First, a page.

'all_items'          => __( 'All Products' ),
    'view_item'          => __( 'View Product' ),
    'search_items'       => __( 'Search Products' ),
    'not_found'          => __( 'No products found' ),
    'not_found_in_trash' => __( 'No products found in the Trash' ), 
    'parent_item_colon'  => '',
    'menu_name'          => 'Products'
  );
  $args = array(
    'labels'        => $labels,
    'description'   => 'Holds our products and product specific data',
    'public'        => true,
    'menu_position' => 5,
    'supports'      => array( 'title', 'editor', 'thumbnail', 'excerpt', 'comments' ),
    'has_archive'   => true,
  );
  register_post_type( 'product', $args ); 
}
add_action( 'init', 'my_custom_post_product' );
  • labels
    The labels option should be an array defining the different labels that a custom post type can have. I have separated this out above just to make the arguments for registering a post type clearer.
  • description
    A short explanation of our custom post type; what it does and why we’re using it.
  • public
    This option controls a bunch of things in one go. Setting this to true will set a bunch of other options (all to do with visibility) to true. For example, it is possible to have the custom post type visible but not queryable. More on this later.
  • menu_position
    Defines the position of the custom post type menu in the back end. Setting it to “5” places it below the “posts” menu; the higher you set it, the lower the menu will be placed.
  • supports
    This option sets up the default WordPress controls that are available in the edit screen for the custom post type. By default, only the title field and editor are shown. If you want to add support for comments, revisions, post formats and such you will need to specify them here. For a full list take a look at the arguments section3 in the Codex.
  • has_archive
    If set to true, rewrite rules will be created for you, enabling a post type archive at http://mysite.com/posttype/ (by default)

A custom post type in the menu.
A custom post type in the menu.

After setting this up, you should see the menu entry for the custom post type. You should be able to add posts, view the post list in the admin and also visit the published posts on the website.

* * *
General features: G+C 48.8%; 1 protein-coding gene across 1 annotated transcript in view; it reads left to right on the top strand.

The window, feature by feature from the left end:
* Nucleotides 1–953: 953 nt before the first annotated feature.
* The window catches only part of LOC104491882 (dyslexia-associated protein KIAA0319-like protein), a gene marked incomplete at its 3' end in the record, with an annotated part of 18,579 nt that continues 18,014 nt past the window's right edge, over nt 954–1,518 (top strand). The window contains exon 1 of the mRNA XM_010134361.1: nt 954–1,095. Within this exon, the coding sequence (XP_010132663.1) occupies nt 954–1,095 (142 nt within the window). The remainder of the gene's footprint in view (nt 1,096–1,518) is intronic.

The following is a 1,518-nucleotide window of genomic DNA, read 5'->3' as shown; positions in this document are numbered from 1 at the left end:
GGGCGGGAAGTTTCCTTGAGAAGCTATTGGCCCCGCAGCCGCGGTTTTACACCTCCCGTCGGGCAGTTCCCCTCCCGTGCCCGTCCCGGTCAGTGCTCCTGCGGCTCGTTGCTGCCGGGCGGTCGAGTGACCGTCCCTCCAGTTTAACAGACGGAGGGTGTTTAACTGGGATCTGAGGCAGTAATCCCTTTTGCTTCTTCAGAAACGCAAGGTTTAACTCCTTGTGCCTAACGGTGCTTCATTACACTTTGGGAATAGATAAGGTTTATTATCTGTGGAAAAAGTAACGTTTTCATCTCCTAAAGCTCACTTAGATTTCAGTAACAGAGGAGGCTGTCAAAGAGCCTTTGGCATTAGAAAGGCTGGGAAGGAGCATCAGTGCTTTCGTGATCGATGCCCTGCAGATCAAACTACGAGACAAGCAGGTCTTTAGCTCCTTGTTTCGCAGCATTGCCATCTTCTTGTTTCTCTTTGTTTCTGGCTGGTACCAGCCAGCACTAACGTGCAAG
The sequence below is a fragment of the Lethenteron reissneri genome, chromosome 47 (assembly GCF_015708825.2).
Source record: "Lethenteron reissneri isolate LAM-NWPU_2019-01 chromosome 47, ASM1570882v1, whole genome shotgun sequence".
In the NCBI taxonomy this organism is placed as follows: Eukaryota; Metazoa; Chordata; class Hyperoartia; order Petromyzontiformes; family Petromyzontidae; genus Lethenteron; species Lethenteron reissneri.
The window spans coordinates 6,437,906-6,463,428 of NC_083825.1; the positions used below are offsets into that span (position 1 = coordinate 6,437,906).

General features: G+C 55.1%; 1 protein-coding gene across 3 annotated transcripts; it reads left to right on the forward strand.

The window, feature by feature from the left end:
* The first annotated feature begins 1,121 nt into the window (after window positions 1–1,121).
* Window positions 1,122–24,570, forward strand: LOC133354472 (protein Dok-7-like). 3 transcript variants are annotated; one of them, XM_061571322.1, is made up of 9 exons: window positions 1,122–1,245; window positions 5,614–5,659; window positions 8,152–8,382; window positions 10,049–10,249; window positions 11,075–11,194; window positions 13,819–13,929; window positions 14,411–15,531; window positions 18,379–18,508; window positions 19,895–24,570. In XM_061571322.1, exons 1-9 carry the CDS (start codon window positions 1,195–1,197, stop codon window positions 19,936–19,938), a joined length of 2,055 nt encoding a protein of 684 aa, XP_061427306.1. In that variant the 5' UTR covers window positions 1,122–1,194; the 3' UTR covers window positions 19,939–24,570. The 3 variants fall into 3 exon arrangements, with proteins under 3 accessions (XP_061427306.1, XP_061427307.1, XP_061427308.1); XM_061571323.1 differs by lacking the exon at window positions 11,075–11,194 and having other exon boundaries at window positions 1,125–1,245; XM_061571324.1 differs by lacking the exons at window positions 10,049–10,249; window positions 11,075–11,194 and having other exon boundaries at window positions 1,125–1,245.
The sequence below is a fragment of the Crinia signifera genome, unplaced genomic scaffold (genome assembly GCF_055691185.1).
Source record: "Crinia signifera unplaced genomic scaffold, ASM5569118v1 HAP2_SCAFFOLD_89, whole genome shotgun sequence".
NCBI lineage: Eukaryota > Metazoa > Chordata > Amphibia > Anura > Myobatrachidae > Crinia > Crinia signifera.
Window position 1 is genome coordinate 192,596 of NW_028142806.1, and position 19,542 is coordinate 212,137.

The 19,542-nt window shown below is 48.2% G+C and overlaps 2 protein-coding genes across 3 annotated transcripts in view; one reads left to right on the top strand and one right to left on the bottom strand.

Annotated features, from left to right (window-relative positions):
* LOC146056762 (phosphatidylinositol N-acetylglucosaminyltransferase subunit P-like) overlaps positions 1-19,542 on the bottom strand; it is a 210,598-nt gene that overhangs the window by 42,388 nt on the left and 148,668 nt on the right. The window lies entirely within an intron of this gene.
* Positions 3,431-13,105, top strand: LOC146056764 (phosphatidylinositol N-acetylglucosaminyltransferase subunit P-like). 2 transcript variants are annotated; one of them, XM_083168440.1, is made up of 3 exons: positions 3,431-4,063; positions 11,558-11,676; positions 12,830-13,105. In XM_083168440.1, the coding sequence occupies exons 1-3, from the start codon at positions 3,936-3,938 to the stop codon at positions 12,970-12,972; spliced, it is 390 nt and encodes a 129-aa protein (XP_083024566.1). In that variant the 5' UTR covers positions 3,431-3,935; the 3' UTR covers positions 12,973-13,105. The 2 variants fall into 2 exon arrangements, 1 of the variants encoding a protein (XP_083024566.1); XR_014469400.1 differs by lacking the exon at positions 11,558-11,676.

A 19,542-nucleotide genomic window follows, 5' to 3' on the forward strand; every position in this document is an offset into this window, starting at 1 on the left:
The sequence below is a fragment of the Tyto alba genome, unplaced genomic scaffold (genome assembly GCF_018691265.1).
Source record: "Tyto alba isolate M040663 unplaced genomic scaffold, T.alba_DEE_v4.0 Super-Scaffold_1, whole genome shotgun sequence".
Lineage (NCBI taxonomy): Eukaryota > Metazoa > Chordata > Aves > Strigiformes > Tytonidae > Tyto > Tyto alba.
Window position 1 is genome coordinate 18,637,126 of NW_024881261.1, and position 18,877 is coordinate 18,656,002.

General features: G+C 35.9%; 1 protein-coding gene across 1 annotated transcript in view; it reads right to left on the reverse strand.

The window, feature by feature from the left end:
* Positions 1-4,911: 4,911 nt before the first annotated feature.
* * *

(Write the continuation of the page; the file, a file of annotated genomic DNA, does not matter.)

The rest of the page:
As I mentioned there are a lot of things you can modify when creating a post type. I suggest looking at the arguments list in the Codex for a full description of each option and the possible values.

Custom Interaction Messages

WordPress generates a number of messages triggered by user actions. Updating, publishing, searching, etc., in the back end all lead to messages which — by default — are tailored to regular posts. You can change the text of these messages easily by using the post_updated_messages hook.

function my_updated_messages( $messages ) {
  global $post, $post_ID;
  $messages['product'] = array(
    0 => '', 
    1 => sprintf( __('Product updated. <a href="%s">View product</a>'), esc_url( get_permalink($post_ID) ) ),
    2 => __('Custom field updated.'),
    3 => __('Custom field deleted.'),
    4 => __('Product updated.'),
    5 => isset($_GET['revision']) ? sprintf( __('Product restored to revision from %s'), wp_post_revision_title( (int) $_GET['revision'], false ) ) : false,
    6 => sprintf( __('Product published. <a href="%s">View product</a>'), esc_url( get_permalink($post_ID) ) ),
    7 => __('Product saved.'),
    8 => sprintf( __('Product submitted. <a target="_blank" href="%s">Preview product</a>'), esc_url( add_query_arg( 'preview', 'true', get_permalink($post_ID) ) ) ),
    9 => sprintf( __('Product scheduled for: <strong>%1$s</strong>. <a target="_blank" href="%2$s">Preview product</a>'), date_i18n( __( 'M j, Y @ G:i' ), strtotime( $post->post_date ) ), esc_url( get_permalink($post_ID) ) ),
    10 => sprintf( __('Product draft updated. <a target="_blank" href="%s">Preview product</a>'), esc_url( add_query_arg( 'preview', 'true', get_permalink($post_ID) ) ) ),
  );
  return $messages;
}
add_filter( 'post_updated_messages', 'my_updated_messages' );

A custom message after saving a product.4
A custom message after saving a product.

As you can see, this is not the most user-friendly method of managing messages. An associative array would be far better; we could see what each message is for without having to read the actual message.

Notice that you can change the messages for all custom post types using this single function. The $messages array holds the messages for all post types, so you can modify them all here. I personally create a function for each post type just so I can group the post type creation and the custom messages together easily.